Marriage a Gift

December 7, 2016

Article by Liz Wann
All my girlfriends were in a desperate frenzy to find a husband, and I was the fish swimming against the current. I gave a resounding “yes” to Paul when he said, “I wish that all were as I myself am. But each has his own gift from God, one of one kind and one of another” (1 Corinthians 7:7).
But my upstream swim was due to a dark cloud of fear blocking my vision. I was afraid of marriage. I was afraid of getting hurt.
Though I wanted to remain single (sometimes selfishly), God kept putting marriage on my heart. I sensed he wanted to give me a gift, but in my heart I kept resisting him. To me, marriage looked mostly bleak and dark. I didn’t want to be put in a vulnerable position, because I wanted a life without personal pain and heartache.
Then I met my future husband.
As I confronted my fears in our dating relationship, I kept walking ahead with faith in my Father. God gave me peace to trust him on that path, and the end result was marriage.
Is Marriage Really a Gift?
But a few years into marriage, I began to question again whether it was truly a gift. Aren’t gifts supposed to make you feel good? There is typically pleasure and happiness in giving and receiving gifts.
Marriage doesn’t always feel like this type of gift, because at times it does not make us happy. Marriage is hard. We humans tend to have a shallow view of the word “gift” against the higher definition and purpose God has in mind. When God gives gifts, his number one aim is not our felt sense of happiness.
I wrongly viewed the gift of marriage through the cultural lenses of romanticism and sentimentality. My perspective of gifts in marriage looked like a dozen red roses, romantic lakeside picnics, balloons, and teddy bears. Paul Miller, in his book A Loving Life, compares this romanticized view of marriage to Disney:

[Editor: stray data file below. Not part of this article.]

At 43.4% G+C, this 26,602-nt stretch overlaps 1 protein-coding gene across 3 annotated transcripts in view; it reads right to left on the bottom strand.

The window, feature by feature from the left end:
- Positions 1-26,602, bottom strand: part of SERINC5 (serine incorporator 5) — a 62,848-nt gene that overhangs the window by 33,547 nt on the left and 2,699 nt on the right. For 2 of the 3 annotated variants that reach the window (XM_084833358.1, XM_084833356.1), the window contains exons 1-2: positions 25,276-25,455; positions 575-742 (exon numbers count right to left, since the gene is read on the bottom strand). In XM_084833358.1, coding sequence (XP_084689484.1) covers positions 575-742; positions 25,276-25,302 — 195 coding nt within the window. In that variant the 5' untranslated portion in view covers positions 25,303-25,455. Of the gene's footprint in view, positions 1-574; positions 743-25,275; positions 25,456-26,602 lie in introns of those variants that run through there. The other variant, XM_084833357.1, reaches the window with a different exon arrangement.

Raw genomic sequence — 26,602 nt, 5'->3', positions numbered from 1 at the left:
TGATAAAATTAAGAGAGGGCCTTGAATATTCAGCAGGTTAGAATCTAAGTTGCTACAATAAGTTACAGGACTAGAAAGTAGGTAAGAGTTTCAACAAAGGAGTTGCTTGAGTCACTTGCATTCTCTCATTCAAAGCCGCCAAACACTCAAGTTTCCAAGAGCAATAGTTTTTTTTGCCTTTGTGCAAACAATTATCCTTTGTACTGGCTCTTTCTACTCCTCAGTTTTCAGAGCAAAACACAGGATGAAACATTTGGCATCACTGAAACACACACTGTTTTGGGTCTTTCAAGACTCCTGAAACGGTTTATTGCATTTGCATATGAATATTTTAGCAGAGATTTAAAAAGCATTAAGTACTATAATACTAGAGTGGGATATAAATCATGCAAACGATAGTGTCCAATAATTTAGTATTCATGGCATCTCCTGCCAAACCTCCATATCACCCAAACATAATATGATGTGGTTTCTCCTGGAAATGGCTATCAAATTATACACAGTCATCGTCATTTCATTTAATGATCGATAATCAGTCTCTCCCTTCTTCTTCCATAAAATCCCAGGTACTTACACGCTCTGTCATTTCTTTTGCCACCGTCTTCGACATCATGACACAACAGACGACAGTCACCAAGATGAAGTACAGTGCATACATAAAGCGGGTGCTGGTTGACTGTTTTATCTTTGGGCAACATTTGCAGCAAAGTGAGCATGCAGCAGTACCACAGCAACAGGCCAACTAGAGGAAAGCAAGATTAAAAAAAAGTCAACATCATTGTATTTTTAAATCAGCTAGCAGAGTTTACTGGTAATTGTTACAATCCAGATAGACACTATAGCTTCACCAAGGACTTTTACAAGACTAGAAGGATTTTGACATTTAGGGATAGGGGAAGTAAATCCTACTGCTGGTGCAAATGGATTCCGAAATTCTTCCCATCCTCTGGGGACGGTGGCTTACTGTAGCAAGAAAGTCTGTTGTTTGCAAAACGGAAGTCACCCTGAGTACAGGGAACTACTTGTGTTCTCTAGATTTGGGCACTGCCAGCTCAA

The promise — marriage happily ever after — dominates the popular mind of our age. It is a good but unrealistic dream. When God is removed from the dream, the story turns out badly. Christianity without Jesus just doesn’t work. The Disney dream raises unrealistic expectations and then dashes them on the rocks of human frailty.

Like Miller says, the dream is good; it just needs some tweaking. Romance and sentimentality are a special part of marriage, and gifts we can delight in, but God is taking us somewhere deeper when he tells us marriage is a gift. He wants us to put on his glasses of grace: the glasses of his purposes for his glory and our good.
When God is added back into the dream, our vision for marriage suddenly becomes more clear. The gift he gives us surpasses the gift we wanted, and becomes a true treasure.
Gift from God for Others
When Paul describes marriage as a “gift” in 1 Corinthians 7:7, he puts the focus off of ourselves, and our small Disneyworld dreams for our marriages, and puts the focus on God and on others. Paul is telling us that marriage is a gift of his grace to us whereby we are empowered by the Spirit to take part in the advancement of his kingdom — for his glory, and to serve the good of others.
Marriage is about God and others. Marriage is about fulfilling God’s kingdom purposes on earth and advancing the gospel of Jesus Christ. It is a spiritual gift designed to grant grace to us, to our spouse, and to the body of Christ.


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